The Walrus and the Carpenter Analysis by Lewis Carroll: 2022

In this post we have attempted The Walrus and the Carpenter Analysis. This poem analysis of ‘The Walrus and the Carpenter’ by Lewis Carroll is divided into three parts – context, rhyme scheme and rhetorical devices, and nonsense poetry.

The Walrus and the Carpenter Analysis by Lewis Carroll

Context: ‘The Walrus and the Carpenter’ appears as part of Lewis Carroll’s book Through the Looking-glass, and What Alice Found There published in the year 1871. This book was written as a sequel to Carroll’s most famous work Alice’s Adventures in Wonderland. In Through the Looking-glass, the protagonist Alice is a little girl who journeys to the world that exits on the other side of the mirror in her room. Once in the looking-glass world, she meets a number of exciting characters who all tell her certain stories, including one who is very well known to children of all ages, that is, Humpty-Dumpty. However, two of the other characters that she meets are a pair of twins called Tweedledum and Tweedledee. It is Tweedledum and Tweedledee who tell Alice the story of the walrus and the carpenter. The fact that the story appears in the form of a poem is remarkable. Though Carroll was famous for his novels, he also wrote wonderful poetry. Since both Tweedledum and Tweedledee tell Alice this story together, they are both the narrators of the poem ‘The Walrus and the Carpenter’.


Rhyme Scheme and Rhetorical Devices: This part of the poem analysis focuses on the rather simple rhyme scheme followed by Carroll in each of the eighteen stanzas of ‘The Walrus and the Carpenter’ – ABCBDB. The fact that he followed such a sing-song rhyme scheme further attests to the fact that his writings were meant for the enjoyment of children.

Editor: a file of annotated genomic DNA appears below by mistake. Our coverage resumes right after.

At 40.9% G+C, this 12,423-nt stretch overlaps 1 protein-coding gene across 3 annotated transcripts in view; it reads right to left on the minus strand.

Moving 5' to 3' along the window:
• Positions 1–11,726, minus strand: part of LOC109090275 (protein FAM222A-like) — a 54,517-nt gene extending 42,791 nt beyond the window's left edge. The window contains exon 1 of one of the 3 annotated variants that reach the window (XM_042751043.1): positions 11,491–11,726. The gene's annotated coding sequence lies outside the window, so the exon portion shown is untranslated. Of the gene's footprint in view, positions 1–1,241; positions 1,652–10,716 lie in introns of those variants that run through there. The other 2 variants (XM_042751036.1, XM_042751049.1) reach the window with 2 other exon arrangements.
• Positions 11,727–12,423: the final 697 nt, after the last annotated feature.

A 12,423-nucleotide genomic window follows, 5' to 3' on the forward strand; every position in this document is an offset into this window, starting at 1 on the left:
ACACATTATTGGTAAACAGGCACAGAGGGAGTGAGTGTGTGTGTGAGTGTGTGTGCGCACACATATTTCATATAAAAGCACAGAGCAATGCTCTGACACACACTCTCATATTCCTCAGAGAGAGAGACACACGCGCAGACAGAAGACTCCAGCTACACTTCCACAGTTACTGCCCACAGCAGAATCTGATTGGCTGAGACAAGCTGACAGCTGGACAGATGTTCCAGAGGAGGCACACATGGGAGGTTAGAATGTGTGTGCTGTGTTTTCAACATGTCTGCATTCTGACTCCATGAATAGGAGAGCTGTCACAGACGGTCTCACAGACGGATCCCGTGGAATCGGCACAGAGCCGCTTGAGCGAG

This poem explanation would be incomplete without mentioning Carroll’s use of the rhetorical device of personification. Personification is used to endow something with human qualities. It is further signified by capitalisation. In ‘The Walrus and the Carpenter’, the walrus, the sun, the moon, and the oysters are all personified, It is because of this that we see all these characters being able to talk. In addition to this, the oysters are in fact described as gentlemen, with their coats brushed, their shoes polished, and their hair combed neatly.

Nonsense Poetry: This part of the poem explanation focuses on how ‘The Walrus and the Carpenter’ can aptly be called a nonsense poem. Carroll is often referred to as the pioneer of nonsense poetry. The genre in fact originated with the poems Carroll composed as part of both Alice’s Adventures in Wonderland and Through the Looking-glass and What Alice Found There. In nonsense poetry, the situations that are described are absurd and impossible, yet their contemplation is what accounts for the pleasure of readers in reading that poem. For example, in ‘The Walrus and the Carpenter’, Carroll describes the setting of the poem as midnight.

Yet, at this time, both the sun and the moon are visible in the sky. Though the sun and the moon may appear together in rare occasions, this could only happen at dawn or at dusk. Though both Carroll and his readers (no matter how young) are aware of this, Carroll constructs the scene in this particular way to evoke a sense of hilarity. Similarly, Carroll describes the oysters as wearing well polished shoes, only to state what is already obvious to us in the next line – that oysters have no feet.

We cannot rationally reconcile these two statements, but then that is exactly the response nonsense poetry aims at eliciting. It aims to tell us that the world is a strange place, and only using logic will not get us very far in understanding its every aspect. This was a rather subversive point of view to hold in the Victorian era (when Carroll was writing), when the spread of science and rationalism had engendered the belief that man could explain everything about the world that he inhabited.

The only other instance of oxymoronic statements in ‘The Walrus and the Carpenter’ can be found in the very last stanza of the poem. The carpenter speaks to the oysters but he doesn’t receive any answer, because, greedy as he is, he has eaten every single one of them with the help of the walrus. However, what Carroll is evoking here is irony, rather than just plain hilarity.Hope you have enjoyed reading The Walrus and the Carpenter analysis.  Click here for the complete The Walrus and the Carpenter Summary by Lewis Carroll.

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